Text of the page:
• Begin taking time for yourself – sometimes you need to call someone to give you an hour, an afternoon, a day or a weekend off. There are people you can call, such as family members, volunteers from faith based organizations, organizations, home health agencies or friends. Just being alone, taking a breather, shopping, lunch with a friend, sleeping late or seeing a movie can mean a lot to your personal and emotional well-being.
  • Get a medical checkup – schedule a doctor visit for yourself. Get your preventive health checkup or immunizations to help keep you well. You can’t help others if you are not well.
  • Talk to someone – go to a support group locally or online, talk with a member of the clergy, find a friend, or keep a journal so that you can express your feelings and allow yourself to move on past those feelings.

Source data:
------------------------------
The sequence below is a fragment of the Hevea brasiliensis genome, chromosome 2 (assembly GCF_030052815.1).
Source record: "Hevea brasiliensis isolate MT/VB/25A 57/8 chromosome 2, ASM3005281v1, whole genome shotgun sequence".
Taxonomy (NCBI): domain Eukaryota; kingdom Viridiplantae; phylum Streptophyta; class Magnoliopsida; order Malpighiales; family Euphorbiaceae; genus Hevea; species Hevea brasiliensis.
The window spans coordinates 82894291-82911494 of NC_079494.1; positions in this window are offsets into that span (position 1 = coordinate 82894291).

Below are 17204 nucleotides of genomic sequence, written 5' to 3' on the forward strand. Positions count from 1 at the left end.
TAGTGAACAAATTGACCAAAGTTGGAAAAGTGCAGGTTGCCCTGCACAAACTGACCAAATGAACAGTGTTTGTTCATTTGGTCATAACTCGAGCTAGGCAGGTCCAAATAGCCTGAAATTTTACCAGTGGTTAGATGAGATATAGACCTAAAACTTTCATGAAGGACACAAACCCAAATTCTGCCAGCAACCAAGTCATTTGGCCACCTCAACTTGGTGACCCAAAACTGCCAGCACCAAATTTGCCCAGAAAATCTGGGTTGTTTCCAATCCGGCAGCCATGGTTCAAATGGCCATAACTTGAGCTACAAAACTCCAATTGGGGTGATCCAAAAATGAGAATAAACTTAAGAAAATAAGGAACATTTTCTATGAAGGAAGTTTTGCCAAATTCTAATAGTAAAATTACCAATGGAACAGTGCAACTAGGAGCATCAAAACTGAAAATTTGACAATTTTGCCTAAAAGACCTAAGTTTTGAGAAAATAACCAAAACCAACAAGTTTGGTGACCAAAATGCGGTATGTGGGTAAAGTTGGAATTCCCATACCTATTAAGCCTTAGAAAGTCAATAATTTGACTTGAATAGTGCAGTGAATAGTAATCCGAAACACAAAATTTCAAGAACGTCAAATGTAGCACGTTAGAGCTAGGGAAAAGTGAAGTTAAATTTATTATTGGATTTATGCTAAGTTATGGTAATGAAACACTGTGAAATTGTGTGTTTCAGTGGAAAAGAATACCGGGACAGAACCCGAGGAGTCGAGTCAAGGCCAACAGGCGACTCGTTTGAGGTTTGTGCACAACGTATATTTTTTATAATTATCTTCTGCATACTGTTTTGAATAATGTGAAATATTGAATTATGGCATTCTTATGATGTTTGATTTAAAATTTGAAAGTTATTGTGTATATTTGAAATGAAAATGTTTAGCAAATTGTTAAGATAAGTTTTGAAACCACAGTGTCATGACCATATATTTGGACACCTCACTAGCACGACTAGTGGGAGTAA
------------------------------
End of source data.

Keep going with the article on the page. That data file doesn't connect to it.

Being a caregiver whether to your spouse, mother, aunt or grandfather not to mention caring for your own children and household will always cause moments of stress. Remember the importance of what you do every day. You are right where you are supposed to be!

Being able to recognize, though, that burnout might be lurking but you can overcome it in order to be the best caregiver possible is the first step in staying well. One smile is all the thanks you need to provide the love and care your spouse or family member needs.

Raleigh Geriatric Care Management in Raleigh, NC  www.rgcmgmt.com

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Vision Loss Affects Our Ability to Communicate

By  Danielle Myers-Rickard

Did you know that by age 70, fewer than 30 percent of elderly people have 20/20 vision?